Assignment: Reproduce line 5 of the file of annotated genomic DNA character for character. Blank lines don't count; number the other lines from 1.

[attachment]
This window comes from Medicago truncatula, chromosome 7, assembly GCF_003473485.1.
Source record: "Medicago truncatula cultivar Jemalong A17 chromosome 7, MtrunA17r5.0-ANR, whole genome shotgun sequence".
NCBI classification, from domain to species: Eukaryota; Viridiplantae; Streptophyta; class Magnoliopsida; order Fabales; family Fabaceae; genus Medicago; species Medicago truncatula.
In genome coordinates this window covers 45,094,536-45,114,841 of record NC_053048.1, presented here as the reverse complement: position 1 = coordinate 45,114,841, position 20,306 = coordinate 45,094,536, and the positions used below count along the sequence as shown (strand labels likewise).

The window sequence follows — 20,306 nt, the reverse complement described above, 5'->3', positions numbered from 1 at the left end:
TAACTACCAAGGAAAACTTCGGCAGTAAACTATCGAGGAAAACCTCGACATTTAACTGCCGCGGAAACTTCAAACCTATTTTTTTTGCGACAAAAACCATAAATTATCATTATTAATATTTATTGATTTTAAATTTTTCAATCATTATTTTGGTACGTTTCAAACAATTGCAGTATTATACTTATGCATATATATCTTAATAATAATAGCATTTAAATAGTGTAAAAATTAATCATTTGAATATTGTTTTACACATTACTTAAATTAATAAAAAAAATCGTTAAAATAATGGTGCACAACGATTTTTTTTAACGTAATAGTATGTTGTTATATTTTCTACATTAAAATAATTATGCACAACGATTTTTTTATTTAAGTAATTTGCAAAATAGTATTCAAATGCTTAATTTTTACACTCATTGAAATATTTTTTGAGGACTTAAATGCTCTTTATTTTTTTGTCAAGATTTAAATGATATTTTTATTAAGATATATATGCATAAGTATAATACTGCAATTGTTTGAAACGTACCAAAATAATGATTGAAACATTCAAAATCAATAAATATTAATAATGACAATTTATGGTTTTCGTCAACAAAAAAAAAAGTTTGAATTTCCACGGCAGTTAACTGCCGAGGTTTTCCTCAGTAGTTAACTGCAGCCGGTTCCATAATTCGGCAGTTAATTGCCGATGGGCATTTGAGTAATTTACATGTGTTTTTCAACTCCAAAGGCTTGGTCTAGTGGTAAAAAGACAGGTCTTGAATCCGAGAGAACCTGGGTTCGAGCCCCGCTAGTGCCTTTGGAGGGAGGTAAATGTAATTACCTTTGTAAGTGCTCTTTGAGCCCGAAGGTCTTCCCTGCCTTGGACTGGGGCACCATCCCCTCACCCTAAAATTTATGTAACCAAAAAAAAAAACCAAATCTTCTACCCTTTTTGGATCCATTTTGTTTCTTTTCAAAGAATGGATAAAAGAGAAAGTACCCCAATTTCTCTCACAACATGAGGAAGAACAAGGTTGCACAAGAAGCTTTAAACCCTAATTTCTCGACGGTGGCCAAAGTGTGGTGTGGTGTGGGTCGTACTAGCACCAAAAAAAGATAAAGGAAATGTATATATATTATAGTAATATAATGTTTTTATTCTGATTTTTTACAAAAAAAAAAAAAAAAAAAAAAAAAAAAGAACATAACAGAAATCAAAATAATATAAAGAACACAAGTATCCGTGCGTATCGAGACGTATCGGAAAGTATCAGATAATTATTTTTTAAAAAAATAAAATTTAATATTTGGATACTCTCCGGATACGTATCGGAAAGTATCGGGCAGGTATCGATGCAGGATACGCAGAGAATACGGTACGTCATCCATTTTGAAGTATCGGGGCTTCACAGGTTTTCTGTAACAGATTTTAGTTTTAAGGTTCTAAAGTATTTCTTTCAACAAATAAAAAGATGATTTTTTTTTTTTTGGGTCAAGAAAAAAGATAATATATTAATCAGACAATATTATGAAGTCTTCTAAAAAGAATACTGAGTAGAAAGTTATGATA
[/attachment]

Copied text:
The window sequence follows — 20,306 nt, the reverse complement described above, 5'->3', positions numbered from 1 at the left end: